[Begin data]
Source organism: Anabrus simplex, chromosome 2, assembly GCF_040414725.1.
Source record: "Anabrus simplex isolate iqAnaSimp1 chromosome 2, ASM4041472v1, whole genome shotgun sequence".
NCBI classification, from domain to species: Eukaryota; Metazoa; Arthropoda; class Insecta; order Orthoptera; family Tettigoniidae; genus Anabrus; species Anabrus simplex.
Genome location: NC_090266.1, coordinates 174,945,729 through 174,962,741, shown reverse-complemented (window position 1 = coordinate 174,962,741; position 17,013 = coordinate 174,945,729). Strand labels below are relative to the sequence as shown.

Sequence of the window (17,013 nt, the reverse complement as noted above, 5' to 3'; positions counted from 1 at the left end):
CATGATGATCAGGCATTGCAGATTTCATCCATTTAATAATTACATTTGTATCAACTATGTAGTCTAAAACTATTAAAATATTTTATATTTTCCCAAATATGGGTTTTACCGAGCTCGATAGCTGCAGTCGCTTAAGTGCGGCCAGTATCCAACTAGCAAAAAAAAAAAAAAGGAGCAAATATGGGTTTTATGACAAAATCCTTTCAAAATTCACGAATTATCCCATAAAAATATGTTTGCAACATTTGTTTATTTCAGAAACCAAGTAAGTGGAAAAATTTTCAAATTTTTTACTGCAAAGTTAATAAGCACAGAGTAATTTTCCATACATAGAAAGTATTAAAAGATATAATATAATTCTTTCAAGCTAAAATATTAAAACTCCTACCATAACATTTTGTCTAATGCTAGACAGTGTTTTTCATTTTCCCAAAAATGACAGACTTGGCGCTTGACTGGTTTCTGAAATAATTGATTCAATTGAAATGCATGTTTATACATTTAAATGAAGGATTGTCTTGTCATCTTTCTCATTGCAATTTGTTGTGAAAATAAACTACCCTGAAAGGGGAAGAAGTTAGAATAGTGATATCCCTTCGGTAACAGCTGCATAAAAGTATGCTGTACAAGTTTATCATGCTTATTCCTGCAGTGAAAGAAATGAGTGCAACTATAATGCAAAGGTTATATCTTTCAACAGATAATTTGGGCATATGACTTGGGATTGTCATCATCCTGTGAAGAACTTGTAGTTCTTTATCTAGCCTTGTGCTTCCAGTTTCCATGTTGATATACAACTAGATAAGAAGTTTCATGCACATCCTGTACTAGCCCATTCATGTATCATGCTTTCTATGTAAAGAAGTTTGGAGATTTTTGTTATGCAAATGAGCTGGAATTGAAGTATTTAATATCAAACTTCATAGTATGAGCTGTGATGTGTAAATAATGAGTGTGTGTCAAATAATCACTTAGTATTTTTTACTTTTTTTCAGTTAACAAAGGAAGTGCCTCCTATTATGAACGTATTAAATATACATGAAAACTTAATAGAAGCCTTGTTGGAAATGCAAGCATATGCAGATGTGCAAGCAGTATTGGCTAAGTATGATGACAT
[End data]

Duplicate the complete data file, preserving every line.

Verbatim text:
Source organism: Anabrus simplex, chromosome 2, assembly GCF_040414725.1.
Source record: "Anabrus simplex isolate iqAnaSimp1 chromosome 2, ASM4041472v1, whole genome shotgun sequence".
NCBI classification, from domain to species: Eukaryota; Metazoa; Arthropoda; class Insecta; order Orthoptera; family Tettigoniidae; genus Anabrus; species Anabrus simplex.
Genome location: NC_090266.1, coordinates 174,945,729 through 174,962,741, shown reverse-complemented (window position 1 = coordinate 174,962,741; position 17,013 = coordinate 174,945,729). Strand labels below are relative to the sequence as shown.

Sequence of the window (17,013 nt, the reverse complement as noted above, 5' to 3'; positions counted from 1 at the left end):
CATGATGATCAGGCATTGCAGATTTCATCCATTTAATAATTACATTTGTATCAACTATGTAGTCTAAAACTATTAAAATATTTTATATTTTCCCAAATATGGGTTTTACCGAGCTCGATAGCTGCAGTCGCTTAAGTGCGGCCAGTATCCAACTAGCAAAAAAAAAAAAAAGGAGCAAATATGGGTTTTATGACAAAATCCTTTCAAAATTCACGAATTATCCCATAAAAATATGTTTGCAACATTTGTTTATTTCAGAAACCAAGTAAGTGGAAAAATTTTCAAATTTTTTACTGCAAAGTTAATAAGCACAGAGTAATTTTCCATACATAGAAAGTATTAAAAGATATAATATAATTCTTTCAAGCTAAAATATTAAAACTCCTACCATAACATTTTGTCTAATGCTAGACAGTGTTTTTCATTTTCCCAAAAATGACAGACTTGGCGCTTGACTGGTTTCTGAAATAATTGATTCAATTGAAATGCATGTTTATACATTTAAATGAAGGATTGTCTTGTCATCTTTCTCATTGCAATTTGTTGTGAAAATAAACTACCCTGAAAGGGGAAGAAGTTAGAATAGTGATATCCCTTCGGTAACAGCTGCATAAAAGTATGCTGTACAAGTTTATCATGCTTATTCCTGCAGTGAAAGAAATGAGTGCAACTATAATGCAAAGGTTATATCTTTCAACAGATAATTTGGGCATATGACTTGGGATTGTCATCATCCTGTGAAGAACTTGTAGTTCTTTATCTAGCCTTGTGCTTCCAGTTTCCATGTTGATATACAACTAGATAAGAAGTTTCATGCACATCCTGTACTAGCCCATTCATGTATCATGCTTTCTATGTAAAGAAGTTTGGAGATTTTTGTTATGCAAATGAGCTGGAATTGAAGTATTTAATATCAAACTTCATAGTATGAGCTGTGATGTGTAAATAATGAGTGTGTGTCAAATAATCACTTAGTATTTTTTACTTTTTTTCAGTTAACAAAGGAAGTGCCTCCTATTATGAACGTATTAAATATACATGAAAACTTAATAGAAGCCTTGTTGGAAATGCAAGCATATGCAGATGTGCAAGCAGTATTGGCTAAGTATGATGACAT